Letters to the Editor, Jan. 5: In Dank We Trust

Letters to the Editor, Jan. 5: In Dank We Trust

The following is a letter to the editor in today’s IT, In dank we trust, by Will Shobrun, – I posted a Comment, below..


EDITOR: “Back in the old days,” he said, leaning on his wizard cane, “it was called dope.”


Also referred to as smoke, pot, reefer, jay, Mary Jane and a salad of euphemisms. It was never called cannabis, as in, “Yo, bro, got any cannabis?” “Cannabis” was the invention of some doper English major who got off on Latin, and embraced by city councils all over America drooling for tax dollars.


The way to “test” marijuana, a name only used by government drug agencies, was to first smell it and then smoke it. The nose knows was the motto, well, my motto, and it’s still true, and the acid (ahem) test was to smoke the stuff. It was either really good, gooood, all right or junk. Simple, easy, scientific-ish and you’re out the door.


Now capitalism rears its coiffed head, advertising and PR geeks take over, and a perfectly natural substance to get you high is hyped and packaged up the yin-yang. Thanks to the packaging, adding 40 tons of indestructible plastic to oceans and landfills that won’t break down until the year 20,003 (rough calculation), you can’t smell it or even see it at purchase.


So as they say at the bar I hang out in, caveat emptor, which means … trust me sucker, would I lie to you?


Will Shonbrun


Sonoma Valley


Will, I agree with much of what you’ve said. As a 30-year advocate for medicinal marijuana, I never supported Prop 64. It is pseudo-legalization that has destroyed the traditional market through over-regulation and over-taxation to benefit deep-pocket players. Only legislation through Sacramento can change 64 and good luck with *that*. The other option is another statewide ballot initiative to make things right. It should be planned for 2024 (2022 is an off-year and too risky). But, it’s still a tall order.


So in the meantime, the current playing field is all we have. And our patient community *especially* needs safe, local access to marijuana, or cannabis, or whatever you want to call it. The current issue facing Sonoma is the need for a second dispensary to provide patients and adult consumers with the choices they deserve in order to better serve the 45,000 people living in the greater Sonoma area. Competition can provide folks here with easy, safe access to more product choice, better services, etc. That’s what the free market is all about, isn’t it? Everybody wins, the city, adult consumers and *especially* medical users.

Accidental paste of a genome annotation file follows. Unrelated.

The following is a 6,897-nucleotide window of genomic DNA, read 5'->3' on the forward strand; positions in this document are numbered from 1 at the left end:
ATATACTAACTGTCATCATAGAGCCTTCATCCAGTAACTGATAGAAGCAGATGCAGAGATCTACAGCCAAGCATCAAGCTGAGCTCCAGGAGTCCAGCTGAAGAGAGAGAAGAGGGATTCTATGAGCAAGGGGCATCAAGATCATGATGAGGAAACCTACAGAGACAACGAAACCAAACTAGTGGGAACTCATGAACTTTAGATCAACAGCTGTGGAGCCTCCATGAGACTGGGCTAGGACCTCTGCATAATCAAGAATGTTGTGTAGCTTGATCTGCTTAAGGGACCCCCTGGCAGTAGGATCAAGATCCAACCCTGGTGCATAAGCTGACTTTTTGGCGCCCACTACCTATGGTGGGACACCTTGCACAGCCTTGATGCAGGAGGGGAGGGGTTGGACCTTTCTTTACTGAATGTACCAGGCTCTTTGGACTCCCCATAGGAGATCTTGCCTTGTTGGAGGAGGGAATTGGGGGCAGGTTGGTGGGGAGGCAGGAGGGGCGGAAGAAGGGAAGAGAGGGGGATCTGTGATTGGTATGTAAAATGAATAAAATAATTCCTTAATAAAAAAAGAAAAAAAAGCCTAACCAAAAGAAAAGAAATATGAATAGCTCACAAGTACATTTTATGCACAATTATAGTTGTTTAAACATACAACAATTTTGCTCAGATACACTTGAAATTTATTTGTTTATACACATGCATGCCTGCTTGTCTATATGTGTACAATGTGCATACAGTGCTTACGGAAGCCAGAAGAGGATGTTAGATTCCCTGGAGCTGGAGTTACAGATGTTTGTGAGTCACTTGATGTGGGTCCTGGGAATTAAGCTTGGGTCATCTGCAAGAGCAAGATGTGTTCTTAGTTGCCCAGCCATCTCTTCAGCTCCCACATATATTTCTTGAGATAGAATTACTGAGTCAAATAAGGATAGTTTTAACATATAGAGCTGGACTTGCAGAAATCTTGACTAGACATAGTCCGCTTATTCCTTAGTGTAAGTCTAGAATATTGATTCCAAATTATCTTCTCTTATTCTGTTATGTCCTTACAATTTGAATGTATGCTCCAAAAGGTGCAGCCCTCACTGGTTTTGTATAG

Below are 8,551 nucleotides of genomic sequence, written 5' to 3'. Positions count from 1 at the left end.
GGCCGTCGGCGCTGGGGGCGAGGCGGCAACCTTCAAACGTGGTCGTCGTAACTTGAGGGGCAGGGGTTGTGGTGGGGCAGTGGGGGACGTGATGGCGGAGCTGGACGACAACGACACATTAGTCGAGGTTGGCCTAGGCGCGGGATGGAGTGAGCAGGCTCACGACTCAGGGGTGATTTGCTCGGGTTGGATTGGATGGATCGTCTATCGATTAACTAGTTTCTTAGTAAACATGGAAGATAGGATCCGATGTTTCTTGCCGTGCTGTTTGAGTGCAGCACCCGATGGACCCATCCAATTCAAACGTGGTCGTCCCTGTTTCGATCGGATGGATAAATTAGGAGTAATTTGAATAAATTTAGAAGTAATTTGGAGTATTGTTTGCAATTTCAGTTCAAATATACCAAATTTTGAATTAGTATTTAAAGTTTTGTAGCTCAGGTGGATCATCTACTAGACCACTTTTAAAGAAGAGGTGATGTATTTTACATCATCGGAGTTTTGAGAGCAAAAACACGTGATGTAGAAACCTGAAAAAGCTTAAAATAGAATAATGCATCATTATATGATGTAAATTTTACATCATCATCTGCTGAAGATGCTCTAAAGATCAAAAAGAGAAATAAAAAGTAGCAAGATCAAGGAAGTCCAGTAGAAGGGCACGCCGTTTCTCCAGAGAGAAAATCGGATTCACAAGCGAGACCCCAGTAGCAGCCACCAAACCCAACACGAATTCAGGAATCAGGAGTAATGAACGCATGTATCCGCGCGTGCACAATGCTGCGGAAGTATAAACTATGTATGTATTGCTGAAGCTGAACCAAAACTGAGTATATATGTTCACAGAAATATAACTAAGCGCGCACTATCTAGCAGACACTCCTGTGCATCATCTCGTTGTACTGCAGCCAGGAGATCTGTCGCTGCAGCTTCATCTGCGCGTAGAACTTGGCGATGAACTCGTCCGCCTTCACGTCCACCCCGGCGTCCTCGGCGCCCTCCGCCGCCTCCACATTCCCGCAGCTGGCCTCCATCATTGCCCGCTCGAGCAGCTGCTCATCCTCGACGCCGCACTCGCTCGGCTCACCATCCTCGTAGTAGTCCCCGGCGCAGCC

What we’re asking now is that citizens send an email to the city council in support of a second dispensary and, better yet, come speak at the January city council meeting. You do not have to be a resident of the city, as this affects the entire south end of the Valley. It’s easy to keep up to date on this issue via Sonoma Valley Cannabis Group. Type that into Google or Facebook and you’ll find us for the latest information. 🙂


– Gil, Sonoma Valley Cannabis Group

Happy New Year from Sonoma Valley Cannabis Group!

Happy New Year from Sonoma Valley Cannabis Group!

Hello Everyone, Happy New Year!

Let’s take that leap of faith and hope for a better one on the other side… 🙂

We continue to look forward to the January 20 city council meeting for a discussion regarding an additional dispensary, though that date remains tentative. We’ll be sure to keep you aware of the latest developments.

In the meantime, it can’t hurt to start a new year off on the right foot, so we sent the following to the city council this morning:

Happy New Year to City Council and Staff,

First, we’d like to congratulate Jack Ding on his election to the Sonoma City Council. As the first Asian American to serve on the council, we imagine Jack will bring a fresh perspective informed by his unique personal journey from Nantong, China to Sonoma.

Our congratulations also to Logan Harvey, who was chosen by the council to serve a second consecutive year as our city’s Mayor. He did a bang-up job in his first term and we expect he’ll put that new gavel to good use this term, as well.

We extend our best wishes to Vice Mayor Madolyn Agrimonti, who was just selected to serve in that chair by a 4-0 vote. The Vice Mayor could be considered sort of the “rock” of the council, having served longer than anyone else currently serving and well-known for her good humor, honesty and steadfastness.

We’re also happy to see Amy Harrington, who has previously served as Mayor, sworn in for her second term on the council. We’ve always appreciated her solid leadership and open and fair-minded consideration of issues facing Sonoma.

We would also like to welcome Sonoma’s new Interim City Manager, David Kiff, whose knowledge of and expertise in Sonoma County issues can help keep our city on track.

As we move past the trials and tribulations of the past year, we feel all of the above bodes well for the future of the city of Sonoma.

Wishing all a happy, healthy and successful New Year.